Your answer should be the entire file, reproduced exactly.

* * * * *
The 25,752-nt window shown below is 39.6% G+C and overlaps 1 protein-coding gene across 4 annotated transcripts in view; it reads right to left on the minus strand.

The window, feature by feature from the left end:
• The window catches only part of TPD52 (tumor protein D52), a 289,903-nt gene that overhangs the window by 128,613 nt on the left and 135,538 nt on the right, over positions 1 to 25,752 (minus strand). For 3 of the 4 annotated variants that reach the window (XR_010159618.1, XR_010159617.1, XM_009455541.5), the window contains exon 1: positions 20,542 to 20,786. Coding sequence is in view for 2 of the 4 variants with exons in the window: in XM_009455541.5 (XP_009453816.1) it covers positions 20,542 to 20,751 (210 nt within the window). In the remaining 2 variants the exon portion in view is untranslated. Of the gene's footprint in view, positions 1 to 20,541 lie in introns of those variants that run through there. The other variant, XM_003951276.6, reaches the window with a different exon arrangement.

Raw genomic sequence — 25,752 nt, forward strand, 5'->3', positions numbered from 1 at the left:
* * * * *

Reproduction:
The 25,752-nt window shown below is 39.6% G+C and overlaps 1 protein-coding gene across 4 annotated transcripts in view; it reads right to left on the minus strand.

The window, feature by feature from the left end:
• The window catches only part of TPD52 (tumor protein D52), a 289,903-nt gene that overhangs the window by 128,613 nt on the left and 135,538 nt on the right, over positions 1 to 25,752 (minus strand). For 3 of the 4 annotated variants that reach the window (XR_010159618.1, XR_010159617.1, XM_009455541.5), the window contains exon 1: positions 20,542 to 20,786. Coding sequence is in view for 2 of the 4 variants with exons in the window: in XM_009455541.5 (XP_009453816.1) it covers positions 20,542 to 20,751 (210 nt within the window). In the remaining 2 variants the exon portion in view is untranslated. Of the gene's footprint in view, positions 1 to 20,541 lie in introns of those variants that run through there. The other variant, XM_003951276.6, reaches the window with a different exon arrangement.

Raw genomic sequence — 25,752 nt, forward strand, 5'->3', positions numbered from 1 at the left: